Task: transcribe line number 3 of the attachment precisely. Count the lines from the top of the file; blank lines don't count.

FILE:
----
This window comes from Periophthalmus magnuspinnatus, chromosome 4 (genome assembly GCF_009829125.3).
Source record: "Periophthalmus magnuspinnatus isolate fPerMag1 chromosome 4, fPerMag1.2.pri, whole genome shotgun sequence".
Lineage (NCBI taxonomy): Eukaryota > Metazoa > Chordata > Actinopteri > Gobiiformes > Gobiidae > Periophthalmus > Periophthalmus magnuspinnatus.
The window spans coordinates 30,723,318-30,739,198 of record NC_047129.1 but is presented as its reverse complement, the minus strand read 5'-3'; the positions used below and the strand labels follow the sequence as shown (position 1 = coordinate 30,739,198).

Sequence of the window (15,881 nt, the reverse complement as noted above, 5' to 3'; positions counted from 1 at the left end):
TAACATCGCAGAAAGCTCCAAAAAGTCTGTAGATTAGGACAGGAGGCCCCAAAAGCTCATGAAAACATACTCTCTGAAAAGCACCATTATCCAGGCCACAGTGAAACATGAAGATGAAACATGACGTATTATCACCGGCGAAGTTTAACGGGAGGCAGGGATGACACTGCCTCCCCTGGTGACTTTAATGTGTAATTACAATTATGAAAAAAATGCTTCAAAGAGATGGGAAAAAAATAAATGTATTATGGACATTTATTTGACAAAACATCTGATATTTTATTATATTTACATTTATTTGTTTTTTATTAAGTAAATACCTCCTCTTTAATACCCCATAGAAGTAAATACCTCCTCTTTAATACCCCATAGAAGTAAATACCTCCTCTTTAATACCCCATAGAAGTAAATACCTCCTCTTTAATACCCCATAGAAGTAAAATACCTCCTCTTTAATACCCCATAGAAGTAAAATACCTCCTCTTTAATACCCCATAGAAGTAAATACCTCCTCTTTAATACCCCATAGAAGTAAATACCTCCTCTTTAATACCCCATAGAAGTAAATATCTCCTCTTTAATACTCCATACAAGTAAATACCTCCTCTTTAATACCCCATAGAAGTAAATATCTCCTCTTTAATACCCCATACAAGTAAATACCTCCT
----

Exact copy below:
Lineage (NCBI taxonomy): Eukaryota > Metazoa > Chordata > Actinopteri > Gobiiformes > Gobiidae > Periophthalmus > Periophthalmus magnuspinnatus.